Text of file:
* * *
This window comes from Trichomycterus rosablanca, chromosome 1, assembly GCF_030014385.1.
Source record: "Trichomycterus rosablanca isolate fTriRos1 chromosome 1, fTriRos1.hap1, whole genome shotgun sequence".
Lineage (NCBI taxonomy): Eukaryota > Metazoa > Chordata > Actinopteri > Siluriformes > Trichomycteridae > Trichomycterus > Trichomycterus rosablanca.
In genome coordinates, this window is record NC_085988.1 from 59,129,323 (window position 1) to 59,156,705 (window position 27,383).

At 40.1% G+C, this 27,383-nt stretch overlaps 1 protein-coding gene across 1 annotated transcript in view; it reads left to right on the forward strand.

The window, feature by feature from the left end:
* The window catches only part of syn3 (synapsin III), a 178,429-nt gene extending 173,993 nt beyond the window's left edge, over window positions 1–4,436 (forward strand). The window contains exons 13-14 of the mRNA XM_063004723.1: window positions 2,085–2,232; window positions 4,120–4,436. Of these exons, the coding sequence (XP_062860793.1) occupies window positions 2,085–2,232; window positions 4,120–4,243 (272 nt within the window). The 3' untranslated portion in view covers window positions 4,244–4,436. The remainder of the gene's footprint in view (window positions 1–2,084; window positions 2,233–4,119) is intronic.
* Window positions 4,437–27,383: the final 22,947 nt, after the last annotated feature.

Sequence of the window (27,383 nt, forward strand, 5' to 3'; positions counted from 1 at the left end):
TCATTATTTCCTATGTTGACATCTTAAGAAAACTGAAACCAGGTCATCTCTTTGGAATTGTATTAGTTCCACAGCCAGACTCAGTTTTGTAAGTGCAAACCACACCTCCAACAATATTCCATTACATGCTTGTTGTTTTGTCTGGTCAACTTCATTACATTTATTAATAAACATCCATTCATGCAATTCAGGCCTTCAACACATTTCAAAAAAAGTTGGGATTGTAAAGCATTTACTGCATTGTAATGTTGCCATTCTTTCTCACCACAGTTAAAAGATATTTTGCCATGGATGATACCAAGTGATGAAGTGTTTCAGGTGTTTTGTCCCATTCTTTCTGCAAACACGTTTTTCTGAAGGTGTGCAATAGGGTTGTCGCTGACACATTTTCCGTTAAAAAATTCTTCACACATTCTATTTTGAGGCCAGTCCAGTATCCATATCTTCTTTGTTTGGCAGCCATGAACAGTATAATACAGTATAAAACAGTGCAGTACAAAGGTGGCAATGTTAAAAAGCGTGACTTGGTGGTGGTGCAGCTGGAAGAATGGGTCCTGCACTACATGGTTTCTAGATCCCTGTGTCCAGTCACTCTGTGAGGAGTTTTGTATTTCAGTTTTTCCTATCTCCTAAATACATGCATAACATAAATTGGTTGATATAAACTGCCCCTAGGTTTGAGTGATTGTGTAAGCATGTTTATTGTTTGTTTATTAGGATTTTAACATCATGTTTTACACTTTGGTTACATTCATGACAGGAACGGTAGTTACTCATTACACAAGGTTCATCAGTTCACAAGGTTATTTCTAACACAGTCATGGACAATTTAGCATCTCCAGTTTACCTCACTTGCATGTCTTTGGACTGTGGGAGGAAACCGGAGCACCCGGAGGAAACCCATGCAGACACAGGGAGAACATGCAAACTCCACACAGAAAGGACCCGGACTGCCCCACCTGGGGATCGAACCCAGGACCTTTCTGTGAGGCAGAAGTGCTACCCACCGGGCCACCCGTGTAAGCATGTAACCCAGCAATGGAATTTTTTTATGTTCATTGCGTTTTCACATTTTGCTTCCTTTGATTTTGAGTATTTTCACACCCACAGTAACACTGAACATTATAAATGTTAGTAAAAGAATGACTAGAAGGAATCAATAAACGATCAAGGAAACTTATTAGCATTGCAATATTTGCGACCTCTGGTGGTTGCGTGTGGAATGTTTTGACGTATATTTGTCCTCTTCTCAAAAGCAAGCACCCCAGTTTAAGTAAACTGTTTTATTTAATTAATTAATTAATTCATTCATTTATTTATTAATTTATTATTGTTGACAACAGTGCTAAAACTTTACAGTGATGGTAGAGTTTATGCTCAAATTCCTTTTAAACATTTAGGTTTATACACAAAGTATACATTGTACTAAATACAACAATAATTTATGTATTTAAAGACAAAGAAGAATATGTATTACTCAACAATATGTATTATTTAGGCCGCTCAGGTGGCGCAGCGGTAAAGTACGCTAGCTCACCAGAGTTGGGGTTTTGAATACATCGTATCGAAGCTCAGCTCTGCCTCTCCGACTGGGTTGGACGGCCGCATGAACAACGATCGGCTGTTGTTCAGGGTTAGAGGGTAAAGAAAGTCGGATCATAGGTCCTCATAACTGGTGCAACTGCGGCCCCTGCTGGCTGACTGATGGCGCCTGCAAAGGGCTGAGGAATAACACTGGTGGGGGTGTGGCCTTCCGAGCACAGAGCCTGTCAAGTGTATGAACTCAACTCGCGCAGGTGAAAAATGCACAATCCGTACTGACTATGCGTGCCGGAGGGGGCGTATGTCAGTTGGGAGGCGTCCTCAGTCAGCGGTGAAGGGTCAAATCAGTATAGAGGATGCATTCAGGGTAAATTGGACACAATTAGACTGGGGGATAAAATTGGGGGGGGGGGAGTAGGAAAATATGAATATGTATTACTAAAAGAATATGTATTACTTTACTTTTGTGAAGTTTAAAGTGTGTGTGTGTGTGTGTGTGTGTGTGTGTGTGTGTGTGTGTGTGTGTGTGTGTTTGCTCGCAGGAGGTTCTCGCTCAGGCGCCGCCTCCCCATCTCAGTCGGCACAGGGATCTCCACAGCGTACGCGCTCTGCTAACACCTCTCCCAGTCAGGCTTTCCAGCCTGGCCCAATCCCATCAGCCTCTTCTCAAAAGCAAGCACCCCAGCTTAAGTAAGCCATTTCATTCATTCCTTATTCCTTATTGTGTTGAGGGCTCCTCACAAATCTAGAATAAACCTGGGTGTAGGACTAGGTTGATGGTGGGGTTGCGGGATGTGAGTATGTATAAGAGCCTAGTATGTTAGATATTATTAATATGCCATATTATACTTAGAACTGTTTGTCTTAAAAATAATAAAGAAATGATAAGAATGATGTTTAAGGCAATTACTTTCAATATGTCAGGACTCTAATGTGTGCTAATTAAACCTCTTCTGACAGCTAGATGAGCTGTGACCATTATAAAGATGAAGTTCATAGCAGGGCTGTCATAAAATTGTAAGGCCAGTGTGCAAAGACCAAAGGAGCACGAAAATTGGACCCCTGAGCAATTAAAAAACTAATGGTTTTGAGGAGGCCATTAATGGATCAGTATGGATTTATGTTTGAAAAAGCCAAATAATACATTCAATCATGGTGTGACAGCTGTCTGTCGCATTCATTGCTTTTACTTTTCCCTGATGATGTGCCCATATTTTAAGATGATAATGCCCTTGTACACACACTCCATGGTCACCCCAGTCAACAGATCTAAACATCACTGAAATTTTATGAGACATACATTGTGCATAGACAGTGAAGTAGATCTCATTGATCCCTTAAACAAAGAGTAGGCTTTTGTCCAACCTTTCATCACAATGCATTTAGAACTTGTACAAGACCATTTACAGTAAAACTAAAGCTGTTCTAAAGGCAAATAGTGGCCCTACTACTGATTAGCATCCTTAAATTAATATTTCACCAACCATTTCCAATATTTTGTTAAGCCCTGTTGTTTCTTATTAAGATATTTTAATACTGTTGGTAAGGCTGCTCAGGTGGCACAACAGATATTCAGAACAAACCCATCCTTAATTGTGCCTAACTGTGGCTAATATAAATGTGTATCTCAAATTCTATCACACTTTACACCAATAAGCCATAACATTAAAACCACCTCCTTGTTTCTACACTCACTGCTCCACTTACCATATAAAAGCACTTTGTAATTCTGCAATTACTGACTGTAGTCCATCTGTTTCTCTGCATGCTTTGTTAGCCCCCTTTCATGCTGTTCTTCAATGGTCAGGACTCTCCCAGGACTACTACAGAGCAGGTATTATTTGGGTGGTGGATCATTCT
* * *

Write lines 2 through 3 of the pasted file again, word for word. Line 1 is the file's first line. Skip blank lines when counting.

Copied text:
Source record: "Trichomycterus rosablanca isolate fTriRos1 chromosome 1, fTriRos1.hap1, whole genome shotgun sequence".
Lineage (NCBI taxonomy): Eukaryota > Metazoa > Chordata > Actinopteri > Siluriformes > Trichomycteridae > Trichomycterus > Trichomycterus rosablanca.